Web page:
5. OT Tommy Brockermeyer, Fort Worth (Texas) All Saints Episcopal
6-foot-6, 280 pounds
Committed to Alabama
Brockermeyer is among the elite blue-chip prospects in this class, regardless of position, evidenced by checking in at No. 5 on our current board. He is a rare prep OL prospect who has the skill set, frame and athleticism to be regarded as a pure left tackle. The Texan has good snap quickness and movement skills, which allow him to win on reaches upon contact on the run game. There, he consistently brings his feet and hips. Brockermeyer has good target adjusting ability to factor on the second level and can work with a nastiness that appears on tape. He has a solid base in pass-protection, as he mirrors well and can deliver a solid punch before riding opponents around the arc. At this point, Brockermeyer can fit fine in both zone and gap-scheme concepts.
6. LB Smael Mondon, Dallas (GA.) Paulding County
6-foot-3, 220 pounds
Considering Georgia, Alabama, Auburn, Tennessee and LSU
Mondon profiles as the most complete linebacker in the class just about across the board. In addition to a strong frame and mature build, his athleticism jumps off the tape whether he lines up at 'backer, on the edge and even as a running back. Beyond the recent data suggesting high school backs make the best college linebackers, there are undeniable downhill traits at play here. Sure, the vision is where you'd expect it to be with great run-through fluidity along with finishing power, but the instincts are also off the charts. Beating blockers with legitimate track speed or power/technique looks to be a breeze en route to the assignment. Mondon is plenty capable of rushing the passer in a pinch with great leverage, instincts and a burst few can duplicate at 220 pounds. Comfortable in space and coverage with discipline to play inside-out, the uncommitted Peach State prospect is what a new-age three-down linebacker should look like entering the collegiate game.
7. DE Demeioun Robinson, Gaithersburg (Md.) Quince Orchard
6-foot-4, 220 pounds
Committed to Maryland
There aren’t many Edge prospects in this class who are as active and disruptive as Robinson. He’s a talent who could begin to change the trajectory of Maryland’s program both on the recruiting trail and on the field, in a similar fashion Shaun Cody did for Pete Carroll and USC at the turn of the century in the year 2000. Robinson has excellent length on the hoof, which allows him to keep offensive tackles away from his breastplate. He also possesses ideal snap quickness to jump on top of blockers and quickness with his mitts. The future Terp can bend and corner flat to passers, as well as hunt with speed to chase runners in long pursuit. Whether it’s standing up or with his hand down, it would not be surprising to see Robinson on the field as a sub-package pass-rusher as a true freshman.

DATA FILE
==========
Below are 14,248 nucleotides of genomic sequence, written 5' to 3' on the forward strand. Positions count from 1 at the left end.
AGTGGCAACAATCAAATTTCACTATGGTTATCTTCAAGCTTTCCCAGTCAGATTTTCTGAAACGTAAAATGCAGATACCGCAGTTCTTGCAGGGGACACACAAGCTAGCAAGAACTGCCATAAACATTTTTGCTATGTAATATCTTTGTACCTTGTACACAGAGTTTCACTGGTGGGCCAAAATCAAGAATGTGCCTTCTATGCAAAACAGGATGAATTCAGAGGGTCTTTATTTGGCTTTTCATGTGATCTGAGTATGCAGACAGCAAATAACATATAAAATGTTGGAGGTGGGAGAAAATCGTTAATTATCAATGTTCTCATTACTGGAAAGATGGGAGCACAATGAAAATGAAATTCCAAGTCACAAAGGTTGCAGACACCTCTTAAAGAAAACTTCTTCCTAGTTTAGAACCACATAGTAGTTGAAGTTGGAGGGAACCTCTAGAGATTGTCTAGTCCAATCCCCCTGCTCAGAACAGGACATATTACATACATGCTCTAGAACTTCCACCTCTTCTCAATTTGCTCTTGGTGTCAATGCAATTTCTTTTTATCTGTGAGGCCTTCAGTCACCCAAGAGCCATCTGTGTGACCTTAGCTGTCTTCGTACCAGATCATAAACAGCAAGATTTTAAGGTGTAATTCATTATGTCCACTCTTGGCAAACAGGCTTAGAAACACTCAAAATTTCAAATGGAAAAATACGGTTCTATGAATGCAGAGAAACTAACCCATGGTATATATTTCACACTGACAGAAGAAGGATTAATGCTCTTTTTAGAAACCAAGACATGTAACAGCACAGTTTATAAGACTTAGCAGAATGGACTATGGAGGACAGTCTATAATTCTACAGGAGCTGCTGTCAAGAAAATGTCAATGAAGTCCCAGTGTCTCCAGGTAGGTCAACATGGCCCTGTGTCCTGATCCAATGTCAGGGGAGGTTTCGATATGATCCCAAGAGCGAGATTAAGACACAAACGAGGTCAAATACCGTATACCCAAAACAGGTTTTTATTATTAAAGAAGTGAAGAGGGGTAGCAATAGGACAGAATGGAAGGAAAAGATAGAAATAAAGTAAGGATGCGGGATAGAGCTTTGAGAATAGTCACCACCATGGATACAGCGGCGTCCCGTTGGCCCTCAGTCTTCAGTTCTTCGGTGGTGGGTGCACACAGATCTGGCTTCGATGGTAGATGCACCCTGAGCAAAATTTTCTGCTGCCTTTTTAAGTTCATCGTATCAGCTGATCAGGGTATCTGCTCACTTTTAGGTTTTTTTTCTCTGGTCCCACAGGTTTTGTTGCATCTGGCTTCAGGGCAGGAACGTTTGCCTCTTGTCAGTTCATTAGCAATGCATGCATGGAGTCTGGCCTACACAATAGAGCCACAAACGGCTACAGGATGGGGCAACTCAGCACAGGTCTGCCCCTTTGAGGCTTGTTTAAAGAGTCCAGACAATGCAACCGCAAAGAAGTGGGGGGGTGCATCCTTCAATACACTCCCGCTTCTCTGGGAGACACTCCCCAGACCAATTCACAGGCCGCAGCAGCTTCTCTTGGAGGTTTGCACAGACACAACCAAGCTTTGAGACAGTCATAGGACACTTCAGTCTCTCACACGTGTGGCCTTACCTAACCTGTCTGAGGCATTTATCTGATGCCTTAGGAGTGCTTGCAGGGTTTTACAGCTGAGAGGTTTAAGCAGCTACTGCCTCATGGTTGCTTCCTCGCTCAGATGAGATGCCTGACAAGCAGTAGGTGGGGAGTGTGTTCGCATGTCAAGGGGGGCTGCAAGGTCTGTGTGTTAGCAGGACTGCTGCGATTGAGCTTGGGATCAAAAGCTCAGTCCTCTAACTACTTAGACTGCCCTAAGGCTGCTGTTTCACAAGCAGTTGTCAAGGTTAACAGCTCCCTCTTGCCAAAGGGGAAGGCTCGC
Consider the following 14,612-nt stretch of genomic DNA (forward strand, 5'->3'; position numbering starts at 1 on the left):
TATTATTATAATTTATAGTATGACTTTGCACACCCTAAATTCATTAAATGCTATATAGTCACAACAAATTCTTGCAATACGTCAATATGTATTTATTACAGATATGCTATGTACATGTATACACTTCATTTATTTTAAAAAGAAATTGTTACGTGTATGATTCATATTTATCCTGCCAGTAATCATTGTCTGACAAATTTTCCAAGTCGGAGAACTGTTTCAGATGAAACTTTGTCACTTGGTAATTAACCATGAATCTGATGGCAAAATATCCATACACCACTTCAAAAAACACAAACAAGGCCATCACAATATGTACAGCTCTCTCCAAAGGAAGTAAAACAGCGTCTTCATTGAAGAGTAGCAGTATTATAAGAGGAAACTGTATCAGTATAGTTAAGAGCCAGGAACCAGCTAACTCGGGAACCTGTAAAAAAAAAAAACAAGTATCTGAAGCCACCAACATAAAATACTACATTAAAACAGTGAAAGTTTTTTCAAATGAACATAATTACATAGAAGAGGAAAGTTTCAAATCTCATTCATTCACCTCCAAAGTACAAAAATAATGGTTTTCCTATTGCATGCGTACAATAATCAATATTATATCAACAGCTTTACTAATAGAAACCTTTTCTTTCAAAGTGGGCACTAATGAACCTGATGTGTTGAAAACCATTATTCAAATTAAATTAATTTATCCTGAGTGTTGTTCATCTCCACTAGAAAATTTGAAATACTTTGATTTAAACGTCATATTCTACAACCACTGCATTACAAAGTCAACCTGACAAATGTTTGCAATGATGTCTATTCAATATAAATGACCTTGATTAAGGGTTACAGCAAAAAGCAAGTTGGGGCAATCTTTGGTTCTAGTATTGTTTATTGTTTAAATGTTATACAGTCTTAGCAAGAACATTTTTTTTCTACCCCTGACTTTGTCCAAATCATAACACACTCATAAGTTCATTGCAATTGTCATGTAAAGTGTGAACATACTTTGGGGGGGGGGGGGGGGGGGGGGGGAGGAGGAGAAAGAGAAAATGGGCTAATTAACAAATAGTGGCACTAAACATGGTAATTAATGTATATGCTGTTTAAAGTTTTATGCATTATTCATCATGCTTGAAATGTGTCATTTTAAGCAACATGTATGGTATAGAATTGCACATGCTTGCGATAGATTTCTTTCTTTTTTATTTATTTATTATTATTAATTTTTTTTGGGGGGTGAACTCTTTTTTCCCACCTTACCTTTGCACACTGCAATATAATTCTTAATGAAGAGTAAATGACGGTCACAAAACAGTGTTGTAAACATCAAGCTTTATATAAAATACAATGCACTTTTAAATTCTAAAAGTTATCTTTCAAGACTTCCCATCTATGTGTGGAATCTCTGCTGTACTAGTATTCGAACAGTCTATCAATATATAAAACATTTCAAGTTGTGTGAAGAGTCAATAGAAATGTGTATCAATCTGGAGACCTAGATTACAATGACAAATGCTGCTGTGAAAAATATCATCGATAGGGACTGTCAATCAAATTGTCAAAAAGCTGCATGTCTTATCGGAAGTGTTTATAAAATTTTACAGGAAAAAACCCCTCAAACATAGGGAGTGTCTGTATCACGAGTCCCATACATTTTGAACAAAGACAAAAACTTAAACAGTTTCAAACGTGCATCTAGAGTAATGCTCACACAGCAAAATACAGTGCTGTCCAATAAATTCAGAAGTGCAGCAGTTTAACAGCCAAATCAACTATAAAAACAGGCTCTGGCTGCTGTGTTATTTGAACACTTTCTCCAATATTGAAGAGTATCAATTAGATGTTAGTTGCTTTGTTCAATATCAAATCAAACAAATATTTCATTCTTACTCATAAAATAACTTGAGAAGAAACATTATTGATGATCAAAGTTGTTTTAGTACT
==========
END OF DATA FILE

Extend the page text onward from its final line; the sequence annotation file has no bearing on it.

8. RB TreVeon Henderson, Hopewell (Va.) High School
5-foot-10, 185 pounds
Committed to Ohio State
There wasn't much discussion as who’s the top dog among RBs, considering Henderson's athletic profile. The state champion sprinter has just about every ideal tool for a back in the modern age with the tape and production to back it up coming off of a 3,000-yard, 50-plus touchdown campaign in 2019. The future Buckeye has breakaway speed, balance, vision, patience and that gaudy production to his name. His bounce and acceleration pair for chunk potential both in between the tackles and outside while his subtle wiggle and open-field speed make him a true problem for tacklers in space. As he continues to fill out his frame, something he's working on before enrolling at Ohio State, Henderson is a candidate for immediate playing time anywhere -- even in Columbus.
9. RB Camar Wheaton, Garland (Texas) Lakeview Centennial
5-foot-11, 195 pounds
Considering LSU, Oklahoma, Texas and SMU, among others
The Texan could very well be the fastest running back in the country from a football or track and field perspective. Wheaton has some of the most head-turning 'juice' in the class when it comes to explosiveness and breakaway ability at any position. His one-cut style and rock solid frame also make for a decisive back going for big yardage without wasted movement. Running with great lean and behind his pads, the strike zone for defenders is maintained to a minimum inside the box or not. Wheaton has the tools to compete in the passing game, too, with that elite speed and some subtle elusiveness in the open field including a dynamic jump cut.
10. WR Emeka Egbuka, Steilacoom (Wash.) High School
6-foot-1, 190 pounds
Considering Washington, Ohio State, Oklahoma and Clemson
One of the top uncommitted prospects in the country regardless of position, Egbuka makes big plays at wide receiver and defensive backs on Friday nights. His flashes on offense, particularly down the field and at the catch point, can contend with any play-maker's top cuts. But there is alarming consistency from a production standpoint, too, coming off of back-to-back 1,400-yard, 20-touchdown campaigns. Egbuka is dominant with the football in the air with plus speed and elite hands. Polish is present as a route runner and while not the shiftiest player with the ball in his hands, he is plenty elusive with his instincts, efficiency and one-cut ability to break down defenders in space.